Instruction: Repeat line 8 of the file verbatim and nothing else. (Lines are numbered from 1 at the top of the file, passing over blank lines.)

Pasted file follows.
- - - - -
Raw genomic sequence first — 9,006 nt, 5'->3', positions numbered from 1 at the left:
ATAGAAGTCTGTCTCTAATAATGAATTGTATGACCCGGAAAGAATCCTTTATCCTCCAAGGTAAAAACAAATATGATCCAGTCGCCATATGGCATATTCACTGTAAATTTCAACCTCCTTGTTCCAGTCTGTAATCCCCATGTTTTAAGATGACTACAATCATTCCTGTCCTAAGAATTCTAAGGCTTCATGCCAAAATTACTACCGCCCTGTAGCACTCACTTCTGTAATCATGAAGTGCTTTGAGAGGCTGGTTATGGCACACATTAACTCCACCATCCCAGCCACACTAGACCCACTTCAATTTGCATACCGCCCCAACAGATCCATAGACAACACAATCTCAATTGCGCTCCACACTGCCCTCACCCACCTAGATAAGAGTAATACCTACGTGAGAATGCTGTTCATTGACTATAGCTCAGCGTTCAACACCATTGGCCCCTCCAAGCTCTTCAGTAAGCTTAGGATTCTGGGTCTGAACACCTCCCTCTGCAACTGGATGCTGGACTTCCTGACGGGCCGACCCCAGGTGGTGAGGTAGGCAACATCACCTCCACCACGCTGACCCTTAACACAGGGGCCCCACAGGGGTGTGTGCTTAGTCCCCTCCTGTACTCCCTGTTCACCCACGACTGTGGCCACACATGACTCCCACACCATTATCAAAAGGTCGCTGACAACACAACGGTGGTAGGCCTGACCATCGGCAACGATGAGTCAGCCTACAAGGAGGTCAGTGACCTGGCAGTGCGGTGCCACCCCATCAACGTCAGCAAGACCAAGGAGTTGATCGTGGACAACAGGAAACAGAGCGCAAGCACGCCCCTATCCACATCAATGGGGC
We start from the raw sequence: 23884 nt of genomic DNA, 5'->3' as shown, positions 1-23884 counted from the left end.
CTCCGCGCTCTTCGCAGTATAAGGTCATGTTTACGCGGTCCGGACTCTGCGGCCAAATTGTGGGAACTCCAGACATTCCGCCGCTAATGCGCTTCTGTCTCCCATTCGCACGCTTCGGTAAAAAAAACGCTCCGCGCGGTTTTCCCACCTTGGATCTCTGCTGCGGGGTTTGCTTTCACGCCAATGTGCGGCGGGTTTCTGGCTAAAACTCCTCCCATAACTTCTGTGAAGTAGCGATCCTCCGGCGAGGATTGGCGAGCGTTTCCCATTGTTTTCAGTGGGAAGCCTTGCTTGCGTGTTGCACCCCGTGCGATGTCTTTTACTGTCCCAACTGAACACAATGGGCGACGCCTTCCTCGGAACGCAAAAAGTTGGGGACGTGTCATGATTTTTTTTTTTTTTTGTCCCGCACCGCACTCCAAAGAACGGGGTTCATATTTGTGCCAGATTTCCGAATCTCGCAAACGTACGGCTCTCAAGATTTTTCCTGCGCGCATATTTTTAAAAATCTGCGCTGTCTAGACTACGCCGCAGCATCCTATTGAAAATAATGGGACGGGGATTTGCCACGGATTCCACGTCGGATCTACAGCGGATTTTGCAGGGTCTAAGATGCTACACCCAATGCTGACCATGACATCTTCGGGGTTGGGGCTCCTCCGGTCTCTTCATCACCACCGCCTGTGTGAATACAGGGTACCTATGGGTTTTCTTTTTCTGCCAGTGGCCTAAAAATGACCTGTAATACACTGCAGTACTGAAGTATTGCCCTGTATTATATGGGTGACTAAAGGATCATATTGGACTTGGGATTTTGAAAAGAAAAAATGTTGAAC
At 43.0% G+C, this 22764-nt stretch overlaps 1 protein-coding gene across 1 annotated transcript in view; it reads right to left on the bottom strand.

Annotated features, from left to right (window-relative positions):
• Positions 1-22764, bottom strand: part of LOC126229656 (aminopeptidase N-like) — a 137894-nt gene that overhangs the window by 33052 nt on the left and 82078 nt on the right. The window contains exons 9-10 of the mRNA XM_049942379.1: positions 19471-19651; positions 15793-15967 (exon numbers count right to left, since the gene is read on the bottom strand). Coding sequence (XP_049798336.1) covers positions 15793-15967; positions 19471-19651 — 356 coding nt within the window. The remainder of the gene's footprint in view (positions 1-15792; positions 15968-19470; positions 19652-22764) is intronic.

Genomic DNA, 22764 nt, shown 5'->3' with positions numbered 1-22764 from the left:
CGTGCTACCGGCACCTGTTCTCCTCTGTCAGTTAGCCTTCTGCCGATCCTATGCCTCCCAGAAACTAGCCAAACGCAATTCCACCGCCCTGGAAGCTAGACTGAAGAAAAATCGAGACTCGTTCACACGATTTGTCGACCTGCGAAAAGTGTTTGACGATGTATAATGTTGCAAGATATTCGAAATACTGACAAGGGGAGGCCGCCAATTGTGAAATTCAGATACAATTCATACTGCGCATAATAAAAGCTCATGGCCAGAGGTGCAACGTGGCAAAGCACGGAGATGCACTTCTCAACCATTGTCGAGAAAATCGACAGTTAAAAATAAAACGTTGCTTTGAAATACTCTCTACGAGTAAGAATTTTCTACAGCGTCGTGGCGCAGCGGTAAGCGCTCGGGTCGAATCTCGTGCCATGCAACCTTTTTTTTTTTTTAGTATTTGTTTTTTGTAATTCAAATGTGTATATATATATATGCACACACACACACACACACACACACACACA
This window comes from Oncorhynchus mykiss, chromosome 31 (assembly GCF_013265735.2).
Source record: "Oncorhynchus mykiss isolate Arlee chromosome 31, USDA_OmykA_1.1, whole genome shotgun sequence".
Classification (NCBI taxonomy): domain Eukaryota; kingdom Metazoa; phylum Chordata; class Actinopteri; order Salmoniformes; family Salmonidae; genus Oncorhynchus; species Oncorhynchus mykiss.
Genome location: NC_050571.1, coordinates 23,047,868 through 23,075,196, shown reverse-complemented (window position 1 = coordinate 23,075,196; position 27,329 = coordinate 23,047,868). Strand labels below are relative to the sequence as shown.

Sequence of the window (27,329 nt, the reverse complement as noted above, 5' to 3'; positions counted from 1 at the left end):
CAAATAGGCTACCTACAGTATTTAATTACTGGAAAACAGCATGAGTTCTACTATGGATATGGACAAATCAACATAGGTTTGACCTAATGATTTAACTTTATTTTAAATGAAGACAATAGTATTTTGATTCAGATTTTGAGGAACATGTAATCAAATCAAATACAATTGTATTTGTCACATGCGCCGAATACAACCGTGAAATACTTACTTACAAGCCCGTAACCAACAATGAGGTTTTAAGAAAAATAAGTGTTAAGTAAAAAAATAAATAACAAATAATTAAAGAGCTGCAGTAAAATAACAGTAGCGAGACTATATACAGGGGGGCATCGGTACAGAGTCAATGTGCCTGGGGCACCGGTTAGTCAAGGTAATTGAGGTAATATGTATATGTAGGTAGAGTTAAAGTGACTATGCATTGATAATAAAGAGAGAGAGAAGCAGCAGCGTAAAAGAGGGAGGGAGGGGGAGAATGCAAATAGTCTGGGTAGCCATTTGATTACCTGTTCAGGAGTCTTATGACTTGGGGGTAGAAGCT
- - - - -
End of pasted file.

Genomic DNA, 22764 nt, shown 5'->3' with positions numbered 1-22764 from the left: